Me and the Devil Blues Books 1 and 2

Review by Ed Sizemore

Subtitled The Unreal Life of Robert Johnson
*Warning: This review contains some spoilers.*

Robert Johnson is perhaps most famous for the legend about how he acquired his ability to play guitar. The most popular version says that he met the Devil at midnight at the crossroads. For the price of Johnson’s soul, the Devil tuned his guitar, and Johnson from that moment forward could play the blues. In his short lifetime, Johnson only recorded 42 tracks of music: 29 songs and 13 alternate takes of those songs. He died very young, at the age of 27.

Me and the Devil Blues Book 1 cover
Me and the Devil Blues Book 1
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Me and the Devil Blues centers on the life of RJ. Hiramoto begins his fictional biography with the few facts we have of Johnson’s pre-blues life. RJ is a sharecropper with a pregnant wife. His dream is to be a bluesman, but he simply can’t seem to master the guitar. He hears the legend about sellling your soul to the Devil to become a great bluesman. One night, drunk and desperate, he gives it a try. It’s at this point that the series moves beyond biography and into the imagination of Hiramoto.

After making his demonic deal, RJ goes down to the local juke joint to hang out with the traveling bluesmen currently in town. After a couple of days, RJ’s brother-in-law shows up, telling him how disappointed he is. How he couldn’t believe that he’d abandon a pregnant wife and didn’t even return when she was due to deliver. How it’s been three months since RJ’s wife and child died during childbirth, and RJ hasn’t come to visit their graves. RJ realizes that somehow he’s lost six months of his life.

Everyone in town feels the same way as his brother-in-law, and RJ is ostracized. He decides to become a traveling bluesman and hits the road. A young Clyde Barrow (of Bonnie and Clyde fame) picks him up and they begin their travels.

Del Rey is publishing this series by including two Japanese volumes in each English edition, so references to volume numbers will be to the Japanese volumes. The first volume of this series is the most musically centered. In it, RJ talks about wanting to be a bluesman hanging out at the local juke joint listening to whatever musician is in town and trying to play the guitar himself. RJ has discussions with Son House and Willie Brown about what the blues truly are. Because of this focus, the section has the densest narrative structure and a tight, quick-moving plot.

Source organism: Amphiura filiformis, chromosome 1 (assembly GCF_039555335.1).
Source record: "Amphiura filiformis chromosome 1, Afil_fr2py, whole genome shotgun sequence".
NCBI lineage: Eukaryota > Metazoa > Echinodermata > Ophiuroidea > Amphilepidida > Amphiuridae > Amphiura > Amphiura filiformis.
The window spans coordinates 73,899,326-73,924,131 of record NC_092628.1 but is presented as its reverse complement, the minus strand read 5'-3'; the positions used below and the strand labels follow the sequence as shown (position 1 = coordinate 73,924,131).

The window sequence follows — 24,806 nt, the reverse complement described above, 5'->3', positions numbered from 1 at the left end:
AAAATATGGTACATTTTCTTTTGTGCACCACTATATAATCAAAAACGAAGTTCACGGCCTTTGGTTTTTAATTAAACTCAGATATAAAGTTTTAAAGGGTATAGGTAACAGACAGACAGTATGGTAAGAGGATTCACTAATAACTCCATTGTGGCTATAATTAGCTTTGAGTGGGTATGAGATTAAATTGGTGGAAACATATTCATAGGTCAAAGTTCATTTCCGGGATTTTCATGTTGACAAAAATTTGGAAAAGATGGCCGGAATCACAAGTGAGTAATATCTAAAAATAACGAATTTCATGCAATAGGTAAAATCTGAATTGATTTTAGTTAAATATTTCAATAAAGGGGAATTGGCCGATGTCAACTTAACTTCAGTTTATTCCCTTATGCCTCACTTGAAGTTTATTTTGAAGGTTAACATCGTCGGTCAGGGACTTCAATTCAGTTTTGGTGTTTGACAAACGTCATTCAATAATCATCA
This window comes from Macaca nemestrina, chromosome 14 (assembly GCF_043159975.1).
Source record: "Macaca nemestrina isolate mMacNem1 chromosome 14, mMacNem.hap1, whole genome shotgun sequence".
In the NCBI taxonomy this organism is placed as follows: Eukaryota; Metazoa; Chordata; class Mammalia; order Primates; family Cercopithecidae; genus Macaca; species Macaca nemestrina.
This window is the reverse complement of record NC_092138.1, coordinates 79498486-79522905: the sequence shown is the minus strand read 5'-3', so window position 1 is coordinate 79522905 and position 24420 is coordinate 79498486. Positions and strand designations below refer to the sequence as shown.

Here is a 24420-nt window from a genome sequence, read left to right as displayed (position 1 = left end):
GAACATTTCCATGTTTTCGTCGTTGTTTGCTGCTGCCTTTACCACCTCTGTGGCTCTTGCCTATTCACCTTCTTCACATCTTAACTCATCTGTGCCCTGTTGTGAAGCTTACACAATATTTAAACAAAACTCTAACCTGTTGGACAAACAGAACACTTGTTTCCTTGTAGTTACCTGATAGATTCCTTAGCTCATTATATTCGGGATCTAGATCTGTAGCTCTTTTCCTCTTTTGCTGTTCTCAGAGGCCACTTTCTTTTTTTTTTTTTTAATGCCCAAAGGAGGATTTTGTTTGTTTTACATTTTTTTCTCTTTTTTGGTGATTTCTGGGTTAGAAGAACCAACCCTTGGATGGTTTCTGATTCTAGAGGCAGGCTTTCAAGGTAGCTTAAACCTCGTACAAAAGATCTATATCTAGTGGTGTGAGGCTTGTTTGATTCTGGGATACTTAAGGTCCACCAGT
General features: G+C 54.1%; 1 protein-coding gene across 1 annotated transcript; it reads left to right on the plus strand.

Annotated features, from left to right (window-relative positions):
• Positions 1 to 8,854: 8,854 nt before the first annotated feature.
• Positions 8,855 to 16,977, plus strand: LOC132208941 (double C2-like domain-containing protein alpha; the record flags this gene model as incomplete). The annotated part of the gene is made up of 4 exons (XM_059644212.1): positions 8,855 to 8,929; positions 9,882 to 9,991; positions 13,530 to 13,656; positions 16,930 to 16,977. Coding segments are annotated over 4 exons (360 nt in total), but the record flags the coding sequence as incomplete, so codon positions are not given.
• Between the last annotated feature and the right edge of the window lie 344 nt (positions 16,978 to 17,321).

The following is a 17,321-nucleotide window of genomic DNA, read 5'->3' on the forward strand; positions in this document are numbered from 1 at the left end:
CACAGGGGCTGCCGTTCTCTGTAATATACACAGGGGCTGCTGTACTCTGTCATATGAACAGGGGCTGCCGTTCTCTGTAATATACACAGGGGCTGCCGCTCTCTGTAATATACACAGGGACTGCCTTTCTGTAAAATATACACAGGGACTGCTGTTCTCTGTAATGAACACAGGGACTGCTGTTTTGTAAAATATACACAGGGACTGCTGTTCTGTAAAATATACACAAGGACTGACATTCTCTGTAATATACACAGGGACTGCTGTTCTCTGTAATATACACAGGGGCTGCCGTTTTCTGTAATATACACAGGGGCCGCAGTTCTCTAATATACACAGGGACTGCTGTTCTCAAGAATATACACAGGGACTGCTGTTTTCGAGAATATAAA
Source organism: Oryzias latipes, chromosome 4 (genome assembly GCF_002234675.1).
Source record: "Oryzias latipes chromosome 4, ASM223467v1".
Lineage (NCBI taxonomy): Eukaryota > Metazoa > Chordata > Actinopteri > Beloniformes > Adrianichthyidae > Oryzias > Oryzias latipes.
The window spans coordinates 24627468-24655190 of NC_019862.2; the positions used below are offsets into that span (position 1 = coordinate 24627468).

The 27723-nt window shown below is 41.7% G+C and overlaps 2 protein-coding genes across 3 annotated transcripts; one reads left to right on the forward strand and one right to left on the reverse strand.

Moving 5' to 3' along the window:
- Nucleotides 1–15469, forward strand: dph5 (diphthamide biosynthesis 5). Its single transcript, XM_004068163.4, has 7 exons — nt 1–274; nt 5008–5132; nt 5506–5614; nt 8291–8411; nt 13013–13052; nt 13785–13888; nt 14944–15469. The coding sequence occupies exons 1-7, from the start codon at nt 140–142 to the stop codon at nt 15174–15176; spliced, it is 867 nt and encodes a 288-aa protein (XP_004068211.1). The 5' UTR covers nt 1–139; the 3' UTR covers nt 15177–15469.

Beginning with volume two, the focus and tone of the series shifts. It’s no longer about music; it’s about RJ slowly comprehending the full ramifications of the deal he struck with the Devil. As befitting good horror, the plot slows down and becomes a narrative of RJ and Clyde traveling through the landscape of Hell. However, Hiramoto doesn’t need to leave this planet to find a land filled with demons and perversity. He simply takes his audience on a journey through the terrors that rural America held for a black man in the 1930s.

Me and the Devil Blues Book 2 cover
Me and the Devil Blues Book 2
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Hiramoto is to be commended for his research. The people and the places in the series comes across as real and tangible. He captures the bleakness of the life of a Southern sharecropper and the poverty of small, black, rural farming communities. You can smell the sweat and beer in the juke joint. You can taste the dust on the road in the Midwest towns. This isn’t the glamourous America found in the Hollywood films of that period, but the realities of depression and racism. It’s an unsettling reminder of a time when being other than WASP put you at legal, social, and economic disadvantage in many places in America.

Hiramoto has written a gripping tale. Initially, it’s RJ’s passion for the blues that draws you in as you become familiar with his world. Next, you’re fascinated by the bizarre nature of his meeting and traveling with Clyde. Clyde, the burgeoning psychopath, comes across as normal compared to townsfolk they encounter. You’re both repulsed and captivated by these morally twisted people. You want to find out if RJ is literally going to survive. Hiramoto gives you no breaks in the suspense. There are no comic interludes to let you relax. It’s a relentless series.

Hiramoto’s art is gorgeous and realistic in style. In the first volume, he captures the raw energy and passion of the blues. You can almost hear the music when he shows the musicians playing. In the latter volumes, he conveys RJ’s fear and emotional instability as he encounters the various monstrosities of his travels. There are some really beautiful splash pages sprinkled through the series. My favorites are RJ at the graves of his wife and child and later RJ waking up in the jail cell. The chaos of emotions and thoughts portrayed is just perfect.

Me and the Devil Blues is an excellent series for older readers. The setting and art style make this a good starting point for non-manga readers. However, they need to be warned that this isn’t really a story about one of the American blues legends, but more of a Southern gothic horror tale. The grittiness of the people and places reminds me of Flannery O’Conner; however, there aren’t any moments of transcendence. Hiramoto’s landscape isn’t Christ-haunted, but Christ-abandoned. Fans of older suspense and psychological horror stories will enjoy this series most.

(Complimentary copies for this review were provided by the publisher.)


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  3. I really don’t understand how something this great, thrilling and captivating got the axe. I can only assume that the magazine it was published in had an audince that was not into this stuff. It could also be that this series was more suited to the tastes of american readers.

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